The other day my wife, "The Sarge," and I were sitting in the living room talking. The television was on in the background, and my eye was drawn to a shot of a man walking across what appeared to be a desert with a heavy burden on his shoulders. We both stopped talking and turned up the sound to find out exactly what the commercial was for. But it wasn't the words that mattered; it was the image of this lone soldier walking toward us determined and steadily.
This wasn't one of those strange "Army of One" commercials, but a message for the Wounded Warrior Project. As the soldier draws nearer his face, determined, dogged, becomes clearer and clearer and yet he walks steadily onward with the burden of a fellow warrior in a fireman's carry over his shoulders. I tried to swallow the lump in my throat but it was too darn big, and the Sarge said nothing as she handed me a Kleenex to "clean my glasses" with as the commercial ended.
I have always been touched by certain images, sounds, and words, and the older I get the more things trigger my emotional reflexes. At the same time I find I am less and less embarrassed by my tears. I used to hide them from others, especially my kids; trying to keep the image of the macho crimefighter intact. Yet now I know the tears are not from weakness but from respect, from the heart.
I was working out at a gym once while I was running physical training at the academy when I saw a badly crippled young man in a wheelchair come into the gym with an older woman. I watched as he fought his way out of the chair and began working out on one machine after the other. Each repetition took his total concentration and effort. Finally, I introduced myself to the two and learned he was a victim of his own drinking and driving years ago and now made his living speaking to groups of youth everywhere about the foolishness and danger of drunk driving. His mom was there to drive him to and from the gym and speak encouragement, as it hurt so much to work out. But he did it sthree times a week.
I told him I wished I could show my cadets a video of him working out so they could know the nature of courage and strength. The last few words were hard to get out with that stupid lump acting like a nasty speed bump to my words. I didn't try to stop the tears; I couldn't stop them, wouldn't stop them, because I knew what a gift this young man had given me by letting me watch his day-to-day struggle in the microcosm of that gym. I began telling each class of my cadets about this young man so they could have a standard for their own effort, their own courage.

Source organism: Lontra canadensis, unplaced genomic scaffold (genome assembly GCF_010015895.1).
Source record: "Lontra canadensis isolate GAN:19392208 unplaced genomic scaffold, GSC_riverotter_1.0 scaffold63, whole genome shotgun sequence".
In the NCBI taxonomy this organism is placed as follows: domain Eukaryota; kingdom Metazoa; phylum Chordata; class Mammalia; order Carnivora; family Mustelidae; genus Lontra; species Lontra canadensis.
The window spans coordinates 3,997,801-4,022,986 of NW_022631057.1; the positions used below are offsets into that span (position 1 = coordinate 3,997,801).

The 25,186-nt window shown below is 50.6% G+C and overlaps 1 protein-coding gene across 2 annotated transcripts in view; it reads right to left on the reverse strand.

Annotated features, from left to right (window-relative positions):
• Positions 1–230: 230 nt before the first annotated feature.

Too often we think of tears as self-pitying, and some are, but often they are a mark of our deepest respect, love, and concern.
A recent Internet video that showed soldiers surprising their loved ones by coming back from overseas unexpectedly had one thing in common, the tears.
So pause and ask yourself, is this something you should run from, or embrace as one of those deeply human things that gets amplified by the nature of our profession? We weep at funerals not just in sorrow, but in respect, in love. Too many see weakness. I see the deeper pride and sense of mission we, too often, have no words to express.
The tears we shed when the movie ends, the song plays, the widow speaks, the veteran remembers, and the pipes play, are the same ones warriors have shed for millennia. I don't hide them anymore...well, not so much. I understand them and know that laughter and tears live deep in the hearts of warriors so that life is lived fully; they are not opposites but complements of each other. It is not emotion but apathy that is our enemy, that kills our souls and turns folks into the living dead.
So gang, laugh, love, and don't fear to cry. I hope you have someone to hand you the Kleenex when you need it and to laugh with you when you need that too...it makes our lives full and you warriors deserve that.
Dave Smith is the creator of "Buck Savage" and a retired law enforcement officer from Arizona. Currently, he is the lead instructor for Calibre Press' Street Survival seminar.